Author: ADAM JAMES · MARCH 1, 2018 · 6:00 PM

 

Posted by David Ogden Entrepreneur
David Ogden Cryptocurrency Entrepreneur

Alan Zibluk Markethive Founding Member

Chinese Entrepreneur Warns Against Mining and ICO Bans

Chinese Entrepreneur Warns Against Mining and ICO Bans

Chinese Entrepreneur Warns Against Mining and ICO Bans

Angel investor and Founder of Chinese app Meitu, Cai Wensheng, has published criticisms of the central government’s expanding regulatory crackdown on cryptocurrencies via Wechat. Mr. Wensheng warns that heavy-handed regulatory policies may squander the opportunity for China to maintain a significant presence in the burgeoning global cryptocurrency sector, in addition to arguing that many of the challenges faced by cryptocurrencies are indicative of the typical “development process” experienced by emerging monetary forms.

Cai Wensheng, the founder of Meitu, has expressed criticisms of the Chinese government’s prohibitive regulatory policies regarding cryptocurrency mining and initial coin offerings (ICOs).

According to The Meitu founder, the majority of the world’s bitcoin mines are located in China, with Mr. Wensheng estimating that “80%” of the world’s bitcoins are produced by hardware housed in China. As such, Mr. Wensheng believes that a regulatory crackdown targeting bitcoin mining risks squandering the opportunity to maintain its dominance in the bitcoin markets, describing such a potential export industry.

Mr. Wensheng argues that China should use bitcoin mining surplus power for productive purposes, stating that “China’s surplus power [can be used] to produce surplus power to produce bitcoin, [which can be] sold to the South Koreans, Japanese, and Americans” — making China “a bitcoin foreign exchange earner.” However, Mr. Wensheng also warns that if bitcoin miners are “forced overseas [to] Iceland, Chinese people will need to spend a lot on foreign exchanges to buy back bitcoin.”

Challenges Faced by New Monetary Forms

The Meitu Founder argues that many of the challenges and criticisms faced by bitcoin have been experienced by other emerging monetary forms throughout history, stating that “every coin is a kind of faith.” Mr. Wenshen asserts that many of the world’s national currencies have gone through numerous periods of considerable volatility throughout history, claiming that political instability led to dramatic price fluctuations for many sovereign currencies prior to 1973.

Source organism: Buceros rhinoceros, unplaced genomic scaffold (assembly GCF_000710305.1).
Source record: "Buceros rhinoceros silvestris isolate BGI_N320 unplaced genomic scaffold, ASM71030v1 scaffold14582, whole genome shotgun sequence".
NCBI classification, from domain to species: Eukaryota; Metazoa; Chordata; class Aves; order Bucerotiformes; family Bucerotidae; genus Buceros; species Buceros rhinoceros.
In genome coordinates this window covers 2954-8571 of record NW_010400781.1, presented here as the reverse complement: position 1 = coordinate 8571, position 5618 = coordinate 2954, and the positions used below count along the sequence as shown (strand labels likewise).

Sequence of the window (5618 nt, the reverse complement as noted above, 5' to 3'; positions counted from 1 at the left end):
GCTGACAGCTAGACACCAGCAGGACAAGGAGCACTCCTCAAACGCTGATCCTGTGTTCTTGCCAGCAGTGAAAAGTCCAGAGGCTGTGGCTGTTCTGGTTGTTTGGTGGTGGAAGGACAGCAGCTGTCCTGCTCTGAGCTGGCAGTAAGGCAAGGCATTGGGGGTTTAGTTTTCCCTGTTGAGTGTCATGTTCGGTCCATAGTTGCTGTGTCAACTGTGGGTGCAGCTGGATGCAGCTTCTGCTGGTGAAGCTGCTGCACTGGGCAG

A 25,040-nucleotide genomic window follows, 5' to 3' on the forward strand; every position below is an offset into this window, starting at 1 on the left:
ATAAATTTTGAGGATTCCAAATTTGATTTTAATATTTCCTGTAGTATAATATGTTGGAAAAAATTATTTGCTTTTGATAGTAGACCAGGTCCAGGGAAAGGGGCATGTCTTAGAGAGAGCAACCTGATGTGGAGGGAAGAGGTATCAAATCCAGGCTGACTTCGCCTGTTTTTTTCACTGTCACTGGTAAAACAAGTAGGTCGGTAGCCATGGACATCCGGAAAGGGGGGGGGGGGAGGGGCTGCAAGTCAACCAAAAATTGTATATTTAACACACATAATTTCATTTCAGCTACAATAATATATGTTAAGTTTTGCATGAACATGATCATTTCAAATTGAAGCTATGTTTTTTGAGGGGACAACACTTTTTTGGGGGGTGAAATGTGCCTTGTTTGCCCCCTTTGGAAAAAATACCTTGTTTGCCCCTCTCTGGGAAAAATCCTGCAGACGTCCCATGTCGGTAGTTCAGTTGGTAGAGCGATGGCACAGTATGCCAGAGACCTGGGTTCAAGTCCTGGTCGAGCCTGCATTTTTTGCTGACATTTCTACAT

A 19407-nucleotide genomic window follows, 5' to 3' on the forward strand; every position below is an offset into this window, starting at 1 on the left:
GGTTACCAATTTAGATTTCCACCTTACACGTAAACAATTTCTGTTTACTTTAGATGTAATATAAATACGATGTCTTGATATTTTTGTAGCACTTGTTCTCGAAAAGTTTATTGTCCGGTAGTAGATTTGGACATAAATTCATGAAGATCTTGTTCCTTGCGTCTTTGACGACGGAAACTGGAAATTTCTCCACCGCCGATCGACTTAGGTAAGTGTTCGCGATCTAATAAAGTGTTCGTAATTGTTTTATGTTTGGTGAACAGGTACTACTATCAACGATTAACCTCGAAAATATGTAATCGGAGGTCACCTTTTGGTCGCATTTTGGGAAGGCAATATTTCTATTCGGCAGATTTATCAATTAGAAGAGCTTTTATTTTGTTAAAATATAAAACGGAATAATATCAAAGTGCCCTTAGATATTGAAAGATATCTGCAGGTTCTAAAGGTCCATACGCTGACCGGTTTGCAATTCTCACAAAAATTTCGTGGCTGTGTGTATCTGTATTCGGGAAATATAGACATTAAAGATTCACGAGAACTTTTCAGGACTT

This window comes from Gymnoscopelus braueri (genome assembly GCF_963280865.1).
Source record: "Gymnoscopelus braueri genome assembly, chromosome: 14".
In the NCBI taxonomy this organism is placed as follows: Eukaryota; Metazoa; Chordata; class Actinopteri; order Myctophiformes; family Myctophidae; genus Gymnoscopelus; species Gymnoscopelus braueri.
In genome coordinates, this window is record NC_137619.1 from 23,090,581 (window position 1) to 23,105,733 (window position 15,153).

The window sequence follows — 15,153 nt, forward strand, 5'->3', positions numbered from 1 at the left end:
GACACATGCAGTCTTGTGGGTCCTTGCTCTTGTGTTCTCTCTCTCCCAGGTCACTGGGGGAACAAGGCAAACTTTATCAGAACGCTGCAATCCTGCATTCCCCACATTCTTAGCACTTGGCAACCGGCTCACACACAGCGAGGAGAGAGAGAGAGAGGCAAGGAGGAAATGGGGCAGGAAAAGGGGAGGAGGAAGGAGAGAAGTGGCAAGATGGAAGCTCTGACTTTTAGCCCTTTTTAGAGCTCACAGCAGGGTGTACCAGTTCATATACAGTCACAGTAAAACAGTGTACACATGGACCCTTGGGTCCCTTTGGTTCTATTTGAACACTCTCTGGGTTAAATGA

“This is the case with the Golden Circle Certificates of the Republic of China, Mr. Wenshen stated, adding that instability is an inherent component of the requisite “development process” experienced by emerging monetary forms.

Mr. Wensheng also predicted that cryptocurrencies will reshape the securities industry.

 

Entrepreneur Warns Against Heavy-Handed ICO Regulations

Mr. Wensheng has argued that initial coin offerings do away with many of the barriers preventing ordinary investors from being able to access exposure to emerging companies, adding that venture capital and investment firms typically access tokens at the same price as their retail counterparts in the ICO markets.

Mr. Wensheng also compared the ICO markets to the dotcom bubble of the nineteen-nineties, stating that of the “hundreds of companies” that listed Initial Public Offerings (IPOs) “in 1999” very “few companies are left,” however, “One Amazon is enough” — implying that heavy-handed restrictions on ICOs may result in China failing to facilitate the growth of potential major companies that could emerge through the disruptive ICO sector.

 

Author: Samual Haig

 

Posted by David Ogden Entrepreneur
David Ogden Entrepreneur

Alan Zibluk Markethive Founding Member

Crypto Mining Craze Creates Global GPU Shortage

Crypto Mining Craze Creates Global GPU Shortage

Crypto Mining Craze Creates Global GPU Shortage

The cryptocurrency bull run of 2017 attracted multitudes of investors looking to get rich quick but it also created a mining boom that has resulted in a worldwide shortage of computer components.

 

Miners Plunder Singapore, Hong Kong For Cheap Rigs

Scores of miners from around the world come to the electronics bazaars in Asia to buy cryptocurrency rigs. Hong Kong’s Sham Shui Po and Singapore’s Sim Lim Square to name just a couple are jammed with people of all ages ordering specialized rigs.

This new demand for mining rigs has revitalized these electronic markets that were dying only a few years ago when shoppers turned online for computers, cameras, and gadgets of all kinds.

“It’s 30-50 percent cheaper to buy equipment related to crypto-mining in Hong Kong than in Europe,” Russian bitcoin miner Dima Popov said. This is because Hong Kong has no sales tax and is in close proximity to Chinese components manufacturers.